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The recommended industry standard for Pension Products is to apply simplified Due Diligence. Therefore apart from on-going monitoring for Sanction and PEPs, initial Customer Due Diligence does not apply to either the Customer or the Scheme.

However, where a firm considers that there are features of the nature of the employer or the scheme that present an increased risk of Money Laundering, the following Enhanced Due Diligence measures may be appropriate.

  1. Obtaining details of the Trustees and the Entity (usually the employer), a copy of the relevant Trust Deeds, and verifying the Scheme’s HMRC/PSO number (this can be done, for example, by sight of the scheme's HMRC approval letter).
    Note - HMRC does not now issue approval letters. However, if the firm has any concerns, on application and with the relevant authority, HMRC will provide documentary confirmation regarding the existence of the Scheme.
  2. Verifying the identity of the employer, or other Corporate Entity paying into the fund, in accordance with Part I, Chapter 5. Check that the firm is trading and appropriate to provide employees with a pension through a Companies House search or a visit to the premises.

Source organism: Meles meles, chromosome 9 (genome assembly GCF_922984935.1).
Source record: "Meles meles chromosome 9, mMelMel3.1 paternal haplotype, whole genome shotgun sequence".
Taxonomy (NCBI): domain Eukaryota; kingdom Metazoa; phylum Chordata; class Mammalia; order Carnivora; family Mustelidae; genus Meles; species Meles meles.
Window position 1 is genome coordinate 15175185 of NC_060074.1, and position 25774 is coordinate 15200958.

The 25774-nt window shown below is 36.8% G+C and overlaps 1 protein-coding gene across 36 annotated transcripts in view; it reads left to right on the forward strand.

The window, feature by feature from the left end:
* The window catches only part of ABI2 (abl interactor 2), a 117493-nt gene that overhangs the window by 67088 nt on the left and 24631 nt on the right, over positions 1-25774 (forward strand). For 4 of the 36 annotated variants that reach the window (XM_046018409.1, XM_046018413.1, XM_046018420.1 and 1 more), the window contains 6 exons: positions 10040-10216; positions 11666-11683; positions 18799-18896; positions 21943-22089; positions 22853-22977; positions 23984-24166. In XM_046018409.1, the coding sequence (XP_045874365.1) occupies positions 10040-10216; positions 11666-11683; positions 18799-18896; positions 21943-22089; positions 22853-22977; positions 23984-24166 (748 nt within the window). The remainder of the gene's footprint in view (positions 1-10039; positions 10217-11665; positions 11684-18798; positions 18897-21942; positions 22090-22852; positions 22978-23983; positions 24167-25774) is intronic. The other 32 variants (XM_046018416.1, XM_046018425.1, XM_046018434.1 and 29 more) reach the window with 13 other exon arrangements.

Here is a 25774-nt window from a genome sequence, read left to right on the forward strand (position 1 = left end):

Firms are not required to assume that a payment from an unidentified source (e.g.) by wire transfer from a UK Bank or Building Society or a Bankers Draft or a UK Building Society counter cheque that does not identify the account from which it is made is being made by a third party unless they are aware of some fact that suggests that this is, or may be the case.

Where an Insurer decides to apply simplified Due Diligence to a particular product or type of business, there is no requirement to identify or verify the identity of Beneficial Owners and/or Controllers.   Ongoing monitoring, however, is still required.

In addition, the destination of funds at the time of redemption can be used as evidence of identity in cases where there has not previously been a requirement to verify, for example where the Firm had been able to rely on an exemption. In these cases, depending on the Firm's assessment of the risk presented by the situation, including the circumstances in which the Customer acquired the investment, it may be possible to satisfy the standard identification requirement by means of a payment to an account with a UK or EU Regulated Credit Institution in the sole or joint name of the Customer.

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